New Straits Times
by Sheridan Mahavera
IF the Perak crisis looks bad, you really haven't seen how crossovers have racked India. Constitutional law expert Professor Dr Shad Saleem Faruqi notes that three general elections had to be held in five years because governments were brought down by defecting MPs.
An anti-hopping law, its supporters argue, would give Malaysian politics its much-needed moral spine and excise the money and largesse that plagues it.
With such a law, there would not be "two" menteri besar in Perak and the eruption of street protests and rallies between their supporters everywhere.
If done judiciously, Dr Shad says, a crossover law would not impinge on a person's freedom of association, as provided under Article 10 of the Federal Constitution.
Neither is Perak the first state government to be dethroned by crossovers. Professor Datuk Shamsul Amri Baharudin of the Institute of Malay World and Civilisation recalls that it has happened four times since Merdeka: in Terengganu in 1959, Sarawak in 1967, Kelantan in 1978 and Sabah in 1994.
Crossovers are "a low point of democracy", Dr Shad said on a recent news programme on Bernama TV. The argument is that it dishonours the electoral mandate given by voters to a candidate, since they are largely chosen on the basis of the party they represent.
According to Ibrahim Sufian of independent polling and research group the Merdeka Centre, the data shows that Malaysians think of party before personality when they go to the ballot box.
"About two-thirds of voters are in some way affiliated to a political party, whether they are sympathisers and supporters or core members," said Ibrahim.
Political parties, he explained, have become entrenched in Malaysian life through their extensive programmes. For instance, visiting a family that has been hit by a flood, fire or desperate poverty is today standard operating procedure for every wakil rakyat, whether from Barisan Nasional or Pakatan Rakyat.
"When you put parties like Umno, Pas and MCA together, they have millions of members," says Ibrahim, "so when an election is called, as much as two-thirds of the votes will likely be going to a certain party."
In Merdeka Centre's research, who a candidate is matters only when she or he is a huge personality like a cabinet minister, parliamentary opposition figure, or someone well known in the district. Fence-sitters make up the remaining third.
So candidates voted in cannot truthfully say they were chosen for their charisma, smarts or looks, while discounting the thousands of workers and ringgit -- and the party brand -- that carried them in.
"Voters should be given a choice to review their decision on their candidate when he switches camps", said Universiti Kebangsaan Malaysia political scientist Associate Professor Muhammad Agus Yusof.
Agus proposes that Article 48 of the Constitution be amended to allow wakil rakyat who resign from their posts to seek re-election, as they are currently barred from electoral office for five years. This provision is one reason why elected representatives who have a "change of heart" are reluctant to vacate their seats.
Dr Shad says crossovers can also be discouraged by introducing a new law or amending Article 10 of the Constitution, which relates to freedom of association, both of which are possible.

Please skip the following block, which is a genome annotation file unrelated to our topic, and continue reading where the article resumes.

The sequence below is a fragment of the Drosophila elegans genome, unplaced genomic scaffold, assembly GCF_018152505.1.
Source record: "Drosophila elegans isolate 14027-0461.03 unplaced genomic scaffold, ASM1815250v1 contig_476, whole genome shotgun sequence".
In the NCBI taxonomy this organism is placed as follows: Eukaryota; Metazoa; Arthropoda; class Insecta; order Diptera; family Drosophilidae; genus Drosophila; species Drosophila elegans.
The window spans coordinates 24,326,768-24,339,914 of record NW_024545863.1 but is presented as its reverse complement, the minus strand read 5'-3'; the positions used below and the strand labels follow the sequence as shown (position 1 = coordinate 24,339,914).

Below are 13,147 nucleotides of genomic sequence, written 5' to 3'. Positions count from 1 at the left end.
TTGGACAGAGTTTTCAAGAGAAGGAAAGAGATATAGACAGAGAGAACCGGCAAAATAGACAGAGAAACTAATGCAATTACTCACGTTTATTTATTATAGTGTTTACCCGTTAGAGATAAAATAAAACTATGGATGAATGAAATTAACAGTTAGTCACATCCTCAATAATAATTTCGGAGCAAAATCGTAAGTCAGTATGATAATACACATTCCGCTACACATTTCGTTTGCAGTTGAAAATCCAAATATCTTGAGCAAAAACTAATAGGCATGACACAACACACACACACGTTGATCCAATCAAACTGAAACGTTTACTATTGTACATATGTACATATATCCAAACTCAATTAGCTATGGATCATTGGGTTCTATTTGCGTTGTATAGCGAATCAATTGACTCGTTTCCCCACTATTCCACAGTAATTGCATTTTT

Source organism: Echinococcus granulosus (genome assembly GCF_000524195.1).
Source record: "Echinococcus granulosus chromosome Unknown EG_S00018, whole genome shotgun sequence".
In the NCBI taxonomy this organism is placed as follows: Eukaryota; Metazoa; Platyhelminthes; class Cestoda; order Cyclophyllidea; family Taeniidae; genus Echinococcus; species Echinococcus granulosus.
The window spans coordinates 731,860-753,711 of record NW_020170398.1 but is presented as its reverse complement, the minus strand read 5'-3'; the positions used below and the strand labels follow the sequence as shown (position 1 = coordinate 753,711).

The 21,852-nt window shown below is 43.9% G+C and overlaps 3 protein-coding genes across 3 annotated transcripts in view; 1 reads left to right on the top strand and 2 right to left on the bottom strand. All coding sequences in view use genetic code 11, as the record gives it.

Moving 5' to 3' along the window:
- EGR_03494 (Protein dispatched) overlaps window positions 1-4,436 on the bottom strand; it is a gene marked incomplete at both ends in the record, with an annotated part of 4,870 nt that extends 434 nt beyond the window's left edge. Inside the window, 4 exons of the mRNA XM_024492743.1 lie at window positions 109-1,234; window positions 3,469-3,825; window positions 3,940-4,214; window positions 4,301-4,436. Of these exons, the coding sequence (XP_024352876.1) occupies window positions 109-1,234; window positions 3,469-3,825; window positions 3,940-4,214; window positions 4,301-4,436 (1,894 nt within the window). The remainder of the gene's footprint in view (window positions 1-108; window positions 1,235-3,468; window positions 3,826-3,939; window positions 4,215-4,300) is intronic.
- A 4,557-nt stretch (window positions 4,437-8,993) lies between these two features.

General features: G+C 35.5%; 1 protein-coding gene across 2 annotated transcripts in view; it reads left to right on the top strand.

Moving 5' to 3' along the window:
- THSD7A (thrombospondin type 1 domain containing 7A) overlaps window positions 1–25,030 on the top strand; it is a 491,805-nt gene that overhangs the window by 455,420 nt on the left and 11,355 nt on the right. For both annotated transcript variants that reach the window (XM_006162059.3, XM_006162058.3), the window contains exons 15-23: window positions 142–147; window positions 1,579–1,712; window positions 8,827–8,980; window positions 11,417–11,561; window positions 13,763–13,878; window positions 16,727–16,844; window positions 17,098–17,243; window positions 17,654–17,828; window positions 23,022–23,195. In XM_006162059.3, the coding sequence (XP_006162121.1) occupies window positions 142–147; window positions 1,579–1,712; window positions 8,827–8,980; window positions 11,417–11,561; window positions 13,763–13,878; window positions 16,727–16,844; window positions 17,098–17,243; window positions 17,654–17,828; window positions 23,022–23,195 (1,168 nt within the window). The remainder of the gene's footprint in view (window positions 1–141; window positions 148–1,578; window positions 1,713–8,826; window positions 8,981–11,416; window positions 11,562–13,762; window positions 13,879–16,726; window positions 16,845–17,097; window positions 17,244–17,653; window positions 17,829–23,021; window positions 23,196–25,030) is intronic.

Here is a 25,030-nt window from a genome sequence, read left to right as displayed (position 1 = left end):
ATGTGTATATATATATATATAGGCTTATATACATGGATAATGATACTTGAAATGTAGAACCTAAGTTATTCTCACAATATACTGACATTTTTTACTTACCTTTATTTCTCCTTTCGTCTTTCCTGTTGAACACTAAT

Article 10(1)(c), indeed, allows Parliament to impose restrictions on freedom of association in the interest of security, morality and public order, wrote Bar Council member Roger Tan in the NST in June last year.
The Federal Court in 1992 ruled against an enactment in the Kelantan state legislature that was designed to prevent defections, but a later 2005 ruling on a separate case could pave the way for another shot at introducing anti-crossover regulation.
"If an anti-party hopping law can be justified on the grounds of 'morality'," wrote Tan, "no amendment to the Federal Constitution will be necessary and the government will only need a simple majority to pass anti-hopping legislation."
So if such a law were a moral imperative and not legally impossible, it becomes a question of when and not how Parliament can get such a law passed. Perhaps the reason why no one seems in a hurry to enact one is that it is not in the interest of Pakatan and BN to have one.
Aside from a small minority of leaders in both coalitions, no one seems to think that crossovers are immoral. Pakatan was prepared to do it to seize the Federal Government, and the BN has engineered enough to see the collapse of one state government.
A few weeks before Pakatan's Perak administration fell, Pas, Parti Keadilan Rakyat and DAP were singing the praises of Bota state assemblyman Datuk Nasarudin Hashim, who switched from Umno to PKR. Nasarudin's return to Umno promptly shut them up.
Ethics, said Shamsul Amry, have gone out of the window. What's left is a vicious game for control and a contest of interests. Lest both coalitions disregard the view that ethics and morality should be returned to politics through an anti-hopping law, they should pay attention to the views of a voter who wanted to be called Blaise John.
John had phoned into the TV talk show featuring Dr Shad, and told viewers that he was "sickened" by all the crossovers.
"We spent time and money to queue up during the last general election only to discover that our wakil rakyat switched camps after we voted him in," he lamented.
"Next general election, I may consider not going to vote at all, because what's the point if the person I vote for changes parties?"
Since some politicians seem quite comfortable with politics being about just power and control, it's up to people like John and the rest of Malaysia's voters to declare otherwise by booting them out at the next general election.
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